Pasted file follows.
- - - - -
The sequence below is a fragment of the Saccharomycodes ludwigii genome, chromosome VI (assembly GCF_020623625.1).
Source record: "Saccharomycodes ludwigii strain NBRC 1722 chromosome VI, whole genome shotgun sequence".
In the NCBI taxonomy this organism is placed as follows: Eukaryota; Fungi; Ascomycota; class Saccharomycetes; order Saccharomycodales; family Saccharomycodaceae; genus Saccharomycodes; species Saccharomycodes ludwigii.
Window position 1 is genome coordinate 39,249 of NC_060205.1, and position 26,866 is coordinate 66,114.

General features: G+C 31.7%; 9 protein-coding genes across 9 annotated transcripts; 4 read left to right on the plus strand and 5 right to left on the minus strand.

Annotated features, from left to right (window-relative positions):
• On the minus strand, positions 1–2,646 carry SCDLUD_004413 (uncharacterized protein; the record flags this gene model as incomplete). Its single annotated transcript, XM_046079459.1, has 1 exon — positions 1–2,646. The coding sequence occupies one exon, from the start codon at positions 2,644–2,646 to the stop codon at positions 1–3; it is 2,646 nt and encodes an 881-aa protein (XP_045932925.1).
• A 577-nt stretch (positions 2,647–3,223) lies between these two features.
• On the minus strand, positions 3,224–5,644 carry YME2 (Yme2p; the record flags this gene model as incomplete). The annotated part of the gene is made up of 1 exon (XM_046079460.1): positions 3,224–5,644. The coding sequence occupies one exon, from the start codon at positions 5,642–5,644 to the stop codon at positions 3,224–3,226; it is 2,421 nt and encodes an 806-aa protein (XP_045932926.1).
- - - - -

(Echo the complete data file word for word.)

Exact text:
The sequence below is a fragment of the Saccharomycodes ludwigii genome, chromosome VI (assembly GCF_020623625.1).
Source record: "Saccharomycodes ludwigii strain NBRC 1722 chromosome VI, whole genome shotgun sequence".
In the NCBI taxonomy this organism is placed as follows: Eukaryota; Fungi; Ascomycota; class Saccharomycetes; order Saccharomycodales; family Saccharomycodaceae; genus Saccharomycodes; species Saccharomycodes ludwigii.
Window position 1 is genome coordinate 39,249 of NC_060205.1, and position 26,866 is coordinate 66,114.

General features: G+C 31.7%; 9 protein-coding genes across 9 annotated transcripts; 4 read left to right on the plus strand and 5 right to left on the minus strand.

Annotated features, from left to right (window-relative positions):
• On the minus strand, positions 1–2,646 carry SCDLUD_004413 (uncharacterized protein; the record flags this gene model as incomplete). Its single annotated transcript, XM_046079459.1, has 1 exon — positions 1–2,646. The coding sequence occupies one exon, from the start codon at positions 2,644–2,646 to the stop codon at positions 1–3; it is 2,646 nt and encodes an 881-aa protein (XP_045932925.1).
• A 577-nt stretch (positions 2,647–3,223) lies between these two features.
• On the minus strand, positions 3,224–5,644 carry YME2 (Yme2p; the record flags this gene model as incomplete). The annotated part of the gene is made up of 1 exon (XM_046079460.1): positions 3,224–5,644. The coding sequence occupies one exon, from the start codon at positions 5,642–5,644 to the stop codon at positions 3,224–3,226; it is 2,421 nt and encodes an 806-aa protein (XP_045932926.1).